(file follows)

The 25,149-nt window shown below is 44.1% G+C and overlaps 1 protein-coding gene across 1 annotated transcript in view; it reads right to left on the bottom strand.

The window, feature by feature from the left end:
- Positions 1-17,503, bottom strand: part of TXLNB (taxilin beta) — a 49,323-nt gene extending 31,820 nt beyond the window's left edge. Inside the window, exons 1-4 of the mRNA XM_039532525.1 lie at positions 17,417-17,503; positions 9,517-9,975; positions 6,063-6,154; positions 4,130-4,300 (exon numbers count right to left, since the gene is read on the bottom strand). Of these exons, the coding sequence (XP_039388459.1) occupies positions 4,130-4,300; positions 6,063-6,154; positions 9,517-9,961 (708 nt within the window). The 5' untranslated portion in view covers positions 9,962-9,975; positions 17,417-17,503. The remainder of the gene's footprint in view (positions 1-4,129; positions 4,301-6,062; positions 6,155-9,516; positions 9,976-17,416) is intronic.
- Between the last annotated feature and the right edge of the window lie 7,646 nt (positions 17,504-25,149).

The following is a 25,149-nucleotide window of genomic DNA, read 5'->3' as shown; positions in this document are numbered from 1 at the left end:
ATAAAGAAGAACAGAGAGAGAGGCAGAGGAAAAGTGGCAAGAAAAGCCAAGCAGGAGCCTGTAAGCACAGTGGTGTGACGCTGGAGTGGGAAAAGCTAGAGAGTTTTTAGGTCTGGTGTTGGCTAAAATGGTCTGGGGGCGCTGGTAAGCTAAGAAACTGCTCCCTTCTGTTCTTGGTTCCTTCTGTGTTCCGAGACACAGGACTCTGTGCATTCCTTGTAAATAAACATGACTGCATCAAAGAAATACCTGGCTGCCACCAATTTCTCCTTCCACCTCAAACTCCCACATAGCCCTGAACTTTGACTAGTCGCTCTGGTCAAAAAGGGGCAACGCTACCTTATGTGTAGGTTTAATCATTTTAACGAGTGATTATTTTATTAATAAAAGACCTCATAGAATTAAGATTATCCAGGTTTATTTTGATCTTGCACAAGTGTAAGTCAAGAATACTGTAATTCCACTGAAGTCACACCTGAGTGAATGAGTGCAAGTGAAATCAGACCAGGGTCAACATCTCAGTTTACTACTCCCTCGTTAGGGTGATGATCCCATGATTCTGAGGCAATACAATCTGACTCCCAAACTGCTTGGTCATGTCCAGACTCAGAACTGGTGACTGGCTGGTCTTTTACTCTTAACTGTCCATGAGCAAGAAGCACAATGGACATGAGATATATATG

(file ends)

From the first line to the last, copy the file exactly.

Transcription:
The 25,149-nt window shown below is 44.1% G+C and overlaps 1 protein-coding gene across 1 annotated transcript in view; it reads right to left on the bottom strand.

The window, feature by feature from the left end:
- Positions 1-17,503, bottom strand: part of TXLNB (taxilin beta) — a 49,323-nt gene extending 31,820 nt beyond the window's left edge. Inside the window, exons 1-4 of the mRNA XM_039532525.1 lie at positions 17,417-17,503; positions 9,517-9,975; positions 6,063-6,154; positions 4,130-4,300 (exon numbers count right to left, since the gene is read on the bottom strand). Of these exons, the coding sequence (XP_039388459.1) occupies positions 4,130-4,300; positions 6,063-6,154; positions 9,517-9,961 (708 nt within the window). The 5' untranslated portion in view covers positions 9,962-9,975; positions 17,417-17,503. The remainder of the gene's footprint in view (positions 1-4,129; positions 4,301-6,062; positions 6,155-9,516; positions 9,976-17,416) is intronic.
- Between the last annotated feature and the right edge of the window lie 7,646 nt (positions 17,504-25,149).

The following is a 25,149-nucleotide window of genomic DNA, read 5'->3' as shown; positions in this document are numbered from 1 at the left end:
ATAAAGAAGAACAGAGAGAGAGGCAGAGGAAAAGTGGCAAGAAAAGCCAAGCAGGAGCCTGTAAGCACAGTGGTGTGACGCTGGAGTGGGAAAAGCTAGAGAGTTTTTAGGTCTGGTGTTGGCTAAAATGGTCTGGGGGCGCTGGTAAGCTAAGAAACTGCTCCCTTCTGTTCTTGGTTCCTTCTGTGTTCCGAGACACAGGACTCTGTGCATTCCTTGTAAATAAACATGACTGCATCAAAGAAATACCTGGCTGCCACCAATTTCTCCTTCCACCTCAAACTCCCACATAGCCCTGAACTTTGACTAGTCGCTCTGGTCAAAAAGGGGCAACGCTACCTTATGTGTAGGTTTAATCATTTTAACGAGTGATTATTTTATTAATAAAAGACCTCATAGAATTAAGATTATCCAGGTTTATTTTGATCTTGCACAAGTGTAAGTCAAGAATACTGTAATTCCACTGAAGTCACACCTGAGTGAATGAGTGCAAGTGAAATCAGACCAGGGTCAACATCTCAGTTTACTACTCCCTCGTTAGGGTGATGATCCCATGATTCTGAGGCAATACAATCTGACTCCCAAACTGCTTGGTCATGTCCAGACTCAGAACTGGTGACTGGCTGGTCTTTTACTCTTAACTGTCCATGAGCAAGAAGCACAATGGACATGAGATATATATG